No language can fitly express the meanness, the baseness, the brutality, with which the world has ever treated its victims of one age and boasts of the next. Dante is worshipped at that grave to which he was hurried by persecution. Milton, in his own day, was "Mr. Milton, the blind adder, that spit his venom on the king's person"; and soon after, "the mighty orb of song." These absurd transitions from hatred to apotheosis, this recognition just at the moment when it becomes a mockery, saddens all intellectual history.
Edwin Percy Whipple
It saddens me to see girls proudly declaring they're not like other girls - especially when it's 41, 000 girls saying it in a chorus, never recognizing the contradiction. It's taking a form of contempt for women - even a hatred for women - and internalizing it by saying, Yes, those girls are awful, but I'm special, I'm not like that, instead of stepping back and saying, This is a lie. The real meaning of 'I'm not like the other girls' is, I think, 'I'm not the media's image of what girls should be.' Well, very, very few of us are. Pop culture wants to tell us that we're all shallow, backstabbing, appearance-obsessed shopaholics without a thought in our heads beyond cute boys and cuter handbags. It's a lie - a flat-out lie - and we need to recognize it and say so instead of accepting that judgment as true for other girls, but not for you.
A city finds its life through the humans who inhabit it. When they go, what is truly left? Just silent stones, witnesses to the history but mute in its telling, remaining thus while slowly turning to rubble. It saddens me that life's moments are thus lost, that one cannot experience the past in the same rich vibrancy as the present. You live the moments and then relegate them to memory, now just two-dimensional shadows, pictures without depth, stripped of their purest emotion, their tactile connections no longer accessible. You try to recall, but can bring back only a fraction of the event lived. The rest is gone, never to be as full and complete as it was in that one place at that one time. That was what I thought as I studied these stone remains; that all the tangible things experienced here abide somewhere in time, but can never again be wholly re-animated, now just ghosts imbedded in the crumbling walls and in the fading memories of those who once lived here.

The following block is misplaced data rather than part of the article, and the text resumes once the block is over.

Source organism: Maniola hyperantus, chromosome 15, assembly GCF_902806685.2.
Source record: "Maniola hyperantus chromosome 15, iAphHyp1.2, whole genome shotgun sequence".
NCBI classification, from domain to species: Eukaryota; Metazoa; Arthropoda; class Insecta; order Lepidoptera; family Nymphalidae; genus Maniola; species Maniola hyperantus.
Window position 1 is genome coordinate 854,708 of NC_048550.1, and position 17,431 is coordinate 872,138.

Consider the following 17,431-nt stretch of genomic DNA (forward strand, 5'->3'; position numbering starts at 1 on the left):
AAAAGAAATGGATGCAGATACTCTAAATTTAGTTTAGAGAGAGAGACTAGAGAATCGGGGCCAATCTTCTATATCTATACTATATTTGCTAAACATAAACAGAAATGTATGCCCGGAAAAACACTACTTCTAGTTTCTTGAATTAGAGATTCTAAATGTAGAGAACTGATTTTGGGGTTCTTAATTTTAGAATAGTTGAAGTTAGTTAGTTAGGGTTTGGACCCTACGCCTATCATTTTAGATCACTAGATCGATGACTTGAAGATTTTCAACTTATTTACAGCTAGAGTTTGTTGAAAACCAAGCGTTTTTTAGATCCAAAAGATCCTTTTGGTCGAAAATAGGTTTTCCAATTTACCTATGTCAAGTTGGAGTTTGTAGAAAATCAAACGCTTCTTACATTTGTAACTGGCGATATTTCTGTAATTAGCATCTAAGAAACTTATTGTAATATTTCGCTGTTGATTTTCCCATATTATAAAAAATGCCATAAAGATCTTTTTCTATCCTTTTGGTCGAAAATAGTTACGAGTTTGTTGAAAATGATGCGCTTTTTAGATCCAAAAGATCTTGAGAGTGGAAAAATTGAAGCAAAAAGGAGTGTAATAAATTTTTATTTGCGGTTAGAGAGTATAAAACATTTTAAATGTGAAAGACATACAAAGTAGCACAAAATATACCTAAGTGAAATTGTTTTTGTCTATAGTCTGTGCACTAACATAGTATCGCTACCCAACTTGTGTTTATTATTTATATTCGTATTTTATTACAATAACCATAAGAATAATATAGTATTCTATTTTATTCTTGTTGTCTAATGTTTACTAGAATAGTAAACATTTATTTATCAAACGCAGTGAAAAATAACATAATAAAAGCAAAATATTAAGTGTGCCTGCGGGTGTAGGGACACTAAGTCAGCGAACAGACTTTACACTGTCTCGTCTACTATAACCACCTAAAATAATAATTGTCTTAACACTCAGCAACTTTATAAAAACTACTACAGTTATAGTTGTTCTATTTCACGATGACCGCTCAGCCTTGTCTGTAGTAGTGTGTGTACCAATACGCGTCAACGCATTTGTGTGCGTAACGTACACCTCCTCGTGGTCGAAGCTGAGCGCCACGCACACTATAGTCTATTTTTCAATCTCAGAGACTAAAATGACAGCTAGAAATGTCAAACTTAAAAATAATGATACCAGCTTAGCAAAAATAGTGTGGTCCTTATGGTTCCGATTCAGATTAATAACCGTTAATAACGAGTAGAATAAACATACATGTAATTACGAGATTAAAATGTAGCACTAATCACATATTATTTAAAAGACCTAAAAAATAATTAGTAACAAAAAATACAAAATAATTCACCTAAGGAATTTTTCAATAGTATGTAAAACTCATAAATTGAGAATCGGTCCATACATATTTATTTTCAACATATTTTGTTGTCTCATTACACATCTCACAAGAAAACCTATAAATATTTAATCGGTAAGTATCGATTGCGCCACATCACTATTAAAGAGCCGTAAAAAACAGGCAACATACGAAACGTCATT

Despite your best efforts and intentions, there's a limited reservoir to fellowship before you begin to rely solely on the vapors of nostalgia. Eventually, you move on, latch on to another group of friends. Once in a while, though, you remember something, a remark or a gesture, and it takes you back. You think how close all of you were, the laughs and commiserations, the fondness and affection and support. You recall the parties, the trips, the dinners and late, late nights. Even the arguments and small betrayals have a revisionist charm in retrospect. You're astonished and enlivened by the memories. You wonder why and how it ever stopped. You have the urge to pick up the phone, fire off an email, suggesting reunion, resumption, and you start to act, but then don't, because it would be awkward talking after such a long lag, and, really, what would be the point? Your lives are different now. Whatever was there before is gone. And it saddens you, it makes you feel old and vanquished-not only over this group that disbanded, but also over all the others before and after it, the friends you had in grade and high school, in college, in your twenties and thirties, your kinship to them (never mind to all your old lovers) ephemeral and, quite possibly, illusory to begin with.